In 1982 BELLE was confiscated by the State Department as it was heading to the Soviet Union to participate in a computer chess tournament. The State Department claimed it was a violation of a technology transfer law to ship a high technology computer to a foreign country. BELLE later played in the U.S. Open speed championship and took 2nd place.
By 1982 computer chess companies were topping $100 million in sales.
In 1982 BELLE wins the 13th ACM computer championship, held in Dallas.
In 1983, the first chess microcomputer beat a master in tournament play. BELLE became the first chess computer to attain a master's rating when, in October, 1983, its USCF rating was 2203.
In 1983 CRAY BLITZ won the 4th world computer championship, held in New York.
In 1984 a microcomputer won a tournament for the first time against mainframes, held in Canada.
In 1984 CRAY BLITZ won the ACM computer championship in San Francisco.
In 1985 HITECH achieved a performace rating of 2530. It was the first computer to have a rating over 2400.
In 1985 Kasparov played 15 of the top chess computers in Hamburg, Germany and won every game, with the score of 32-0.
In 1985 HITECH won the ACM computer championship in Denver.
In 1986 BELLE won the ACM computer championship in Dallas.
In 1986 CRAY BLITZ won the 5th world computer championship, held in Cologne.
In 1987 the U.S. Amateur Championship became the first national championship to be directed by a computer program.
In 1987 CHIPTEST-M won the ACM computer championship in Dallas.
In 1988 DEEP THOUGHT and Grandmaster Tony Miles shared first place in the U.S. Open championship. DEEP THOUGHT had a 2745 performance rating.
In 1988 HITECH won the Pennsylvania State Chess Championship after defeating International Master Ed Formanek (2485). HITECH defeated Grandmaster Arnold Denker in a match. HITECH became the first chess computer to rated Grandmaster strength.
In 1988 Grandmaster Bent Larsen became the first GM to lose to a computer in a major tournament - the American Open.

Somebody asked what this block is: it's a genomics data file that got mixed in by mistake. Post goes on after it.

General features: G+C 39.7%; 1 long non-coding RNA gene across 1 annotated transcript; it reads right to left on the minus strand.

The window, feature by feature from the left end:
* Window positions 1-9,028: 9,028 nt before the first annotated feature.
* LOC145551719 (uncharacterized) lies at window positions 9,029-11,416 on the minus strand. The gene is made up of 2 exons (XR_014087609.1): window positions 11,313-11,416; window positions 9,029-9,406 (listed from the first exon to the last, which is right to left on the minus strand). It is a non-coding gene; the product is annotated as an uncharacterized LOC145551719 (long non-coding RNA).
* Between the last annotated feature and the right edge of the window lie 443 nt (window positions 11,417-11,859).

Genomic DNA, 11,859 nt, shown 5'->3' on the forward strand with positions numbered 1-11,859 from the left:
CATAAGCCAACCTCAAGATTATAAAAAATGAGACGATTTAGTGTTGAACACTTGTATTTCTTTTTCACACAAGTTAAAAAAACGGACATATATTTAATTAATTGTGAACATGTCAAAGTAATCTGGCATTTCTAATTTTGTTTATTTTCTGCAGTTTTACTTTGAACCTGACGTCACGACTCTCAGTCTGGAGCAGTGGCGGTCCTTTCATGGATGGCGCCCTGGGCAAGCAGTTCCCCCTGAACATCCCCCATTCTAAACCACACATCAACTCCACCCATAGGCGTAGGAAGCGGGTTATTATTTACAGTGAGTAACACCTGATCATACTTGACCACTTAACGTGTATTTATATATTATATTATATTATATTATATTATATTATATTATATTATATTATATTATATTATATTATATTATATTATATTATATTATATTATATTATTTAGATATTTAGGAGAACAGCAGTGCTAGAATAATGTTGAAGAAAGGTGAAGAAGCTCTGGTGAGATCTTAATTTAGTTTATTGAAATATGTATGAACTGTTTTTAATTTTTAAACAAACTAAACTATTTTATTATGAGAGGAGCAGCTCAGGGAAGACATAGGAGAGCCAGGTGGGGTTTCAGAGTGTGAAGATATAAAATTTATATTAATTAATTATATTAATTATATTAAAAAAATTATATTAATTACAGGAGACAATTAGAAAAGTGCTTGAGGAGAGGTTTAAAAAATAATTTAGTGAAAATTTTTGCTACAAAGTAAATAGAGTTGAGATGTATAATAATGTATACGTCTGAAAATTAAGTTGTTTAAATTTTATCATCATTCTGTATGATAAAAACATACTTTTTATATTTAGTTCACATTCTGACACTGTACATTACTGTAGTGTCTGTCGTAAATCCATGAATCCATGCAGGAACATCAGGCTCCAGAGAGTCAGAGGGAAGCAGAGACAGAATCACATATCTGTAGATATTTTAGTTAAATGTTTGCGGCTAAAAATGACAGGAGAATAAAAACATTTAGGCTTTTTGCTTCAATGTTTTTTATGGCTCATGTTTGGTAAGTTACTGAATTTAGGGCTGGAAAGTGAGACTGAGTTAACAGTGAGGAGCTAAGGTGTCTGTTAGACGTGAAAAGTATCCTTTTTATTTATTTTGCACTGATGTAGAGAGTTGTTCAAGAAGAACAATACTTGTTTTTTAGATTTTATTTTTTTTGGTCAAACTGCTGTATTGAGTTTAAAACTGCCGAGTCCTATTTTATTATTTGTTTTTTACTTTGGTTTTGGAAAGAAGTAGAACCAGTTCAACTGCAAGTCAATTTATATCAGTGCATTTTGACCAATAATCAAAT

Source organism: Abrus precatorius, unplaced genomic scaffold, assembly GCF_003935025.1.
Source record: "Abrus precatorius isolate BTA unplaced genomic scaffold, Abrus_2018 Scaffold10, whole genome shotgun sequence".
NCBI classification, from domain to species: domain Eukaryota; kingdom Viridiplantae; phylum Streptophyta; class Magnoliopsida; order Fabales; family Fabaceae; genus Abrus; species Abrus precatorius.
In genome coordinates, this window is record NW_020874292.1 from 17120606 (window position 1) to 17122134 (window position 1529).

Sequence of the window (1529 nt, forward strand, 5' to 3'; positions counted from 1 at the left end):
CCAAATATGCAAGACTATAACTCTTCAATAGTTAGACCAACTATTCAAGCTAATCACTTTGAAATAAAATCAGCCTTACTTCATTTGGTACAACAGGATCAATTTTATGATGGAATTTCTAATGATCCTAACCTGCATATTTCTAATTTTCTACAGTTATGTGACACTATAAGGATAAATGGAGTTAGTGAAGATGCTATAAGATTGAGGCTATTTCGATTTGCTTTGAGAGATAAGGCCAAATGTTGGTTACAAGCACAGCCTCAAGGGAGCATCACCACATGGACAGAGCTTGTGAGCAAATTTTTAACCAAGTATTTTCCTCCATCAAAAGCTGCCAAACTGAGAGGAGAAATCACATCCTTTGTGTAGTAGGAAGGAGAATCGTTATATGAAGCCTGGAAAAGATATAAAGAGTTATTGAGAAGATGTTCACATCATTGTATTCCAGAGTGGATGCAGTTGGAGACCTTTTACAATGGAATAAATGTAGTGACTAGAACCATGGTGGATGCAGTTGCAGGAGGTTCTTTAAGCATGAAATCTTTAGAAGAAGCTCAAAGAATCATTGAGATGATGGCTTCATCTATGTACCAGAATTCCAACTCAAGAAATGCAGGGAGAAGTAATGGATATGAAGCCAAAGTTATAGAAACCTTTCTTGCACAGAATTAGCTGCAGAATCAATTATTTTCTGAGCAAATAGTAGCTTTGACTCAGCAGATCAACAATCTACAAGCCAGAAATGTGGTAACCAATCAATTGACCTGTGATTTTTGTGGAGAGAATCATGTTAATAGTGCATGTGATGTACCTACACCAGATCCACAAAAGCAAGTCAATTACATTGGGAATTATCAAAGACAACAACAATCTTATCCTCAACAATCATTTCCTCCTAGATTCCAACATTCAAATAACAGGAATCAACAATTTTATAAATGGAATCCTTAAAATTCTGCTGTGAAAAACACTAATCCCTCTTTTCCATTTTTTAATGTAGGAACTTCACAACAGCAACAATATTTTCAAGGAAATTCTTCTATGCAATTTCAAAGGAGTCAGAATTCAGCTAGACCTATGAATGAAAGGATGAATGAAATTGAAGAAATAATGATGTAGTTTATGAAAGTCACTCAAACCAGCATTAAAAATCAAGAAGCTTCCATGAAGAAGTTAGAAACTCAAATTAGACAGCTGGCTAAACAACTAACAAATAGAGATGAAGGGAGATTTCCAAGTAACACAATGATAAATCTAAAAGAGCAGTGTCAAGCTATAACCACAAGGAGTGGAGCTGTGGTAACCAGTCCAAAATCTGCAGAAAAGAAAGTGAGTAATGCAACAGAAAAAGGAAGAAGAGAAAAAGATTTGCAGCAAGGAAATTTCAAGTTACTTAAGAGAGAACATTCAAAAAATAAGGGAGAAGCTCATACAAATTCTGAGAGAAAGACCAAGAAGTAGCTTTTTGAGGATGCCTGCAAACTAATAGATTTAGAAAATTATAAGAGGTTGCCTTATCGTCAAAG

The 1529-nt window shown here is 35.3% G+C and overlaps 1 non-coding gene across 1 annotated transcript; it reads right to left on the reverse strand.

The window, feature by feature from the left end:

In 1988 DEEP THOUGHT won the ACM championship in Orlando.
In November 1988, DEEP THOUGHT had a rating of 2550.
In 1989 DEEP THOUGHT won the 6th world computer championship in Edmonton, with a 5-0 score. DEEP THOUGHT defeated Grandmaster Robert Byrne in a match game. DEEP THOUGHT can analyze 2 million positions a second. In March 1989, Garry Kasparov defeated Deep Thought in a match by winning 2 games. Deep Thought easily beat International Master David Levy in a match with 4 wins. Deep Thought Developers claimed a computer would be world chess champion in three years.
In 1989 the first Computer Chess Olympiad was held in London.
In 1989 IBM started working on 'Big Blue' and later Deep Blue.
In 1989 HITECH won the ACM championship in Reno.
In 1990 World Champion Anatoly Karpov lost to MEPHISTO in a simultaneous exhibition in Munich. MEPHISTO also beat grandmasters Robert Huebner and David Bronstein. MEPHISTO won the German blitz championship and earned an International Master norm by scoring 7-4 in the Dortmund Open.
In 1992 Kasparov played Fritz 2 in a 5 minute game match in Cologne, Germany. Kasparov won the match with 6 wins, 1 draw, and 4 losses. This was the first time a program defeated a world champion at speed chess.
In March, 1993 GM Judit Polgar lost to Deep Thought in a 30 minute game.
In 1994 WCHESS became the first computer to outperform grandmasters at the Harvard Cup in Boston.
In 1994 Kasparov lost to Fritz 3 in Munich in a blitz tournament. The program also defeated Anand, Short, Gelfand, and Kramnik. Grandmaster Robert Huebner refused to play it and lost on forfeit, the first time a GM has forfeited to a computer. Kasparov played a second match with Fritz 3, and won with 4 wins, 2 draws, and no losses.
At the 1994 Intel Speed Chess Grand Priz in London, Kasparov lost to Chess Genius 2.95 in a 25 minute game. This eliminated Kasparov from the tournament.
The 13th World Micro Computer Chess Championship (WMCCC) was held in Paderborn, Germany in October, 1995. It was won by MChess Pro 5.0 (by Marty Hirsch) after a playoff with Chess Genius (by Richard Lang).
The 8th World Computer Chess Championships were held in May, 1995 in Hong Kong. The event was won by Fritz, after it won a playoff game against StarSocrates.
In November 1995, Kasparov beat Fritz 4 in London with a win and a draw. He then played Genius 3.0 in Cologne and won the match with one win and one draw.
The 6th Harvard Cup Human Versus Computer chess challenge was held in New York in December, 1995. The Grandmasters won with a score of 23.5 to the computers 12.5 score. The computers scored 35%, a slight decrease in performance from 1994. Joel Benjamin and Michael Rohde had the best human scores with 4.5 out of 6. The best machine was Virtual Chess (I-Motion Interactive) with 3.5 out of 6.
In February 1996, Garry Kasparov beat IBM's DEEP BLUE chess computer 4-2 in Philadelphia. Deep Blue won the first game, becoming the first computer ever to beat a world chess champion at tournament level under serious tournament conditions. Deep Blue was calculating 50 billion positions every 3 minutes. Kasparov was calculating 10 positions every 3 minutes. DEEP BLUE had 200 processors.